AFP, published on Monday, September 20, 2021 at 2:45 p.m.
Worn out by months of travel across Central America, Haitian families expelled in numbers on Sunday oscillate between anger at the treatment suffered in the United States and the anguish of living again in their country now plagued by gang violence. .
The United States had suspended the expulsions of Haitian migrants in an irregular situation following the earthquake that devastated the southern half of Haiti on August 14, but the regrouping in a few days of more than 15,000 migrants, most of them Haitians, under a bridge in Texas was a game-changer.
In less than two hours, three flights from Texas landed on the tarmac in Port-au-Prince on Sunday: the Haitian migration authorities have never had to deal with such an influx.
When they got off the bus that came to pick them up at the foot of the footbridge, the families poured out their anger and frustration on the administrative employees and the photojournalists, who were ordered not to take pictures.
“Biden knows what he’s doing but he doesn’t care. He treats us and our children worse than beasts,” a woman yells, tears streaming down her face.
Around her, some men agree to confide in the conditions in the center managed by the US migration administration, near the bridge under which they had spent several nights.
– No beds or showers –
“We did not have beds to sleep in: we slept with only a thin plastic sheet to cover us, while the space was too air conditioned. And we slept on the concrete floor” testifies Garry Momplaisir who spent five days in the place.
“We couldn’t shower. There were toilets but no place to wash,” added the 26-year-old man, expelled with his wife and 5-year-old daughter.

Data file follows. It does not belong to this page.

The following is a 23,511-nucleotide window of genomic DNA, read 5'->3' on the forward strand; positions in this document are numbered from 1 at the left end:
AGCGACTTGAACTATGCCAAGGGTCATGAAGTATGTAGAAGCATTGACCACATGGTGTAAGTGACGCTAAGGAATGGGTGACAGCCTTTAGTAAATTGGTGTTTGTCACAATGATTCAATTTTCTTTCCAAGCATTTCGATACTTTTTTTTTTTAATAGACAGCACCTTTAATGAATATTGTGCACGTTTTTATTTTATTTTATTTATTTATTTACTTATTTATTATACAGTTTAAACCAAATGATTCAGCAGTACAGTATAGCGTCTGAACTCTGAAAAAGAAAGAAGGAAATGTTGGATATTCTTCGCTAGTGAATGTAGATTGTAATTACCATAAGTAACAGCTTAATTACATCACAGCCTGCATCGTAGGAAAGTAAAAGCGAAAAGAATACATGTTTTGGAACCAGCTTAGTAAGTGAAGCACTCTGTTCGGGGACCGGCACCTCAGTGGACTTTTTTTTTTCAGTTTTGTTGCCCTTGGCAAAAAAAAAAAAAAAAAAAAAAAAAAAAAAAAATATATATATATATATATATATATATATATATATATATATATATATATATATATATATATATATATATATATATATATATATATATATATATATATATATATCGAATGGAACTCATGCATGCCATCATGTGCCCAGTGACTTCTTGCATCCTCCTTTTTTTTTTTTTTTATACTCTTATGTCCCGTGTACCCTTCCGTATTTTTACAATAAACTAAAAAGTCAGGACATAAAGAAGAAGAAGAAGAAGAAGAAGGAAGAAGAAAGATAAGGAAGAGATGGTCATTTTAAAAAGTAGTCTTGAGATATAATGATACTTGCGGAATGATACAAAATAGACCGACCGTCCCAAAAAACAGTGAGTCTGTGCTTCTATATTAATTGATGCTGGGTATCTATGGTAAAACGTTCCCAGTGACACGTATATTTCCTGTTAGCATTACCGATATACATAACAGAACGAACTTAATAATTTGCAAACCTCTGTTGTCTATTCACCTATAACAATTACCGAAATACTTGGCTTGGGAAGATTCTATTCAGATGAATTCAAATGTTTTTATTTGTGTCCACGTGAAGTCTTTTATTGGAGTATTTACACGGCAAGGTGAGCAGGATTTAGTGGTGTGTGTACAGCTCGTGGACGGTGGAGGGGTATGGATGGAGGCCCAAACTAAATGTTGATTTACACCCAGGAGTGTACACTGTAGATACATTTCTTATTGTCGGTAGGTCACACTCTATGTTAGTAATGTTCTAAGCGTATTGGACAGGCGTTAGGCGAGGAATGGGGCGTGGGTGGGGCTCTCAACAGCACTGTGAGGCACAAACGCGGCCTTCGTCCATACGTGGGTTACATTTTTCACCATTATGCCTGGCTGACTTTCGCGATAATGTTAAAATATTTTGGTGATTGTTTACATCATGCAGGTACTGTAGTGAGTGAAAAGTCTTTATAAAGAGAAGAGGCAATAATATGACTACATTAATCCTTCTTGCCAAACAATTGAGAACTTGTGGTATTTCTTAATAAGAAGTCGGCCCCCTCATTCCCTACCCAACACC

As the registration process by the Haitian authorities dragged on, many parents took advantage of the wait to give their youngest children a basic toilet.
– Chilean children deported to Haiti-
According to the manifestos of the three flights consulted by an AFP journalist, nearly half of the 327 Haitians expelled by the United States on Sunday are under 5 years old and were all born outside Haiti.
Because before arriving at the Mexican-American border, these Haitians had lived for several years in Chile and Brazil, where they had emigrated during the years 2016 and 2017.
“In Santiago, I had a small business, my husband worked. We managed to save money: that’s what allowed us to travel all the way to the United States” testifies a young woman who is nickname Jeanne, refusing to disclose her identity for fear of being stigmatized.
With Maël, their three-year-old son holding a Chilean passport, Jeanne and her husband crossed the American subcontinent in two months, a migratory route considered today among the most perilous according to humanitarian organizations.
“It’s an inexplicable thing. No one can really testify to this horror” sighs the young Haitian. “If I had known what I was going to experience, I would never have made this trip,” she shuddered, on the verge of tears.
The couple say they spent US $ 7,000 to get to Mexico and an additional US $ 2,000 to get to the Texas border.
Like other families deported to Port-au-Prince on Sunday, they mistakenly believed that they could benefit from the extension of the special TPS migration status.
The Biden administration did extend the grant to Haitians of the TPS, intended for nationals of countries that were dangerous or struck by natural disasters, but only to nationals who were on American soil before July 29.
Her management studies completed, Jeanne immediately left Haiti in 2016.
“If I had been able to find work, I would never have left. Now the situation in the country has worsened so much” she worries.
Her mother residing abroad, Jeanne will follow her husband and live with her in-laws, in the heart of a peripheral district of Port-au-Prince totally controlled by a gang since the beginning of the year.
“Imagine: guys were able to enter the president’s house and kill him in his room. And me? I can’t be comfortable” anguishes the 28-year-old woman, evoking the assassination of Jovenel Moïse killed by an armed commando July 7.
Undermanned, the Haitian authorities completed the registration of all their nationals expelled from the United States at the end of Sunday afternoon. On Monday, three new flights from Texas are scheduled to Port-au-Prince.